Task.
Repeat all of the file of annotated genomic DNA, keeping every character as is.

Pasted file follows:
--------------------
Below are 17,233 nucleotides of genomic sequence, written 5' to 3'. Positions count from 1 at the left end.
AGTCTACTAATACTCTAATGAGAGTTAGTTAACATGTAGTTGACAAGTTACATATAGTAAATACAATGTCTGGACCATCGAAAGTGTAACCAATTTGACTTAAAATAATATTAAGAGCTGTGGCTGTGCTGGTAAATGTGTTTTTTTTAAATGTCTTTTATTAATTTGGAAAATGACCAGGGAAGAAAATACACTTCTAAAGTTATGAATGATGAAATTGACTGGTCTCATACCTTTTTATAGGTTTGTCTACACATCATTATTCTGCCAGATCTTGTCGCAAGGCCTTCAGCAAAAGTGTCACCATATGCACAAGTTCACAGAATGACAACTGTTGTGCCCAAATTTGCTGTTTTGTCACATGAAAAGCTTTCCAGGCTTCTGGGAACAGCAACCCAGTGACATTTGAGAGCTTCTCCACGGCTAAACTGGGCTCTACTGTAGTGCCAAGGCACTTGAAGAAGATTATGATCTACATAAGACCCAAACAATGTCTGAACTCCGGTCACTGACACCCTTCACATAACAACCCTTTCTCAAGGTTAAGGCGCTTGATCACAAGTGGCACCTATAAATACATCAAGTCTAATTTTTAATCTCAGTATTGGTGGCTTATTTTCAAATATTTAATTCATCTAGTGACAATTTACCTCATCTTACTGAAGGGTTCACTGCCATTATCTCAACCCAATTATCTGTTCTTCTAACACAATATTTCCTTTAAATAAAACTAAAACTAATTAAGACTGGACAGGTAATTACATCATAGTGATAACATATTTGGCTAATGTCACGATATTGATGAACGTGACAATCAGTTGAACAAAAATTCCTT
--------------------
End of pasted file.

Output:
Below are 17,233 nucleotides of genomic sequence, written 5' to 3'. Positions count from 1 at the left end.
AGTCTACTAATACTCTAATGAGAGTTAGTTAACATGTAGTTGACAAGTTACATATAGTAAATACAATGTCTGGACCATCGAAAGTGTAACCAATTTGACTTAAAATAATATTAAGAGCTGTGGCTGTGCTGGTAAATGTGTTTTTTTTAAATGTCTTTTATTAATTTGGAAAATGACCAGGGAAGAAAATACACTTCTAAAGTTATGAATGATGAAATTGACTGGTCTCATACCTTTTTATAGGTTTGTCTACACATCATTATTCTGCCAGATCTTGTCGCAAGGCCTTCAGCAAAAGTGTCACCATATGCACAAGTTCACAGAATGACAACTGTTGTGCCCAAATTTGCTGTTTTGTCACATGAAAAGCTTTCCAGGCTTCTGGGAACAGCAACCCAGTGACATTTGAGAGCTTCTCCACGGCTAAACTGGGCTCTACTGTAGTGCCAAGGCACTTGAAGAAGATTATGATCTACATAAGACCCAAACAATGTCTGAACTCCGGTCACTGACACCCTTCACATAACAACCCTTTCTCAAGGTTAAGGCGCTTGATCACAAGTGGCACCTATAAATACATCAAGTCTAATTTTTAATCTCAGTATTGGTGGCTTATTTTCAAATATTTAATTCATCTAGTGACAATTTACCTCATCTTACTGAAGGGTTCACTGCCATTATCTCAACCCAATTATCTGTTCTTCTAACACAATATTTCCTTTAAATAAAACTAAAACTAATTAAGACTGGACAGGTAATTACATCATAGTGATAACATATTTGGCTAATGTCACGATATTGATGAACGTGACAATCAGTTGAACAAAAATTCCTT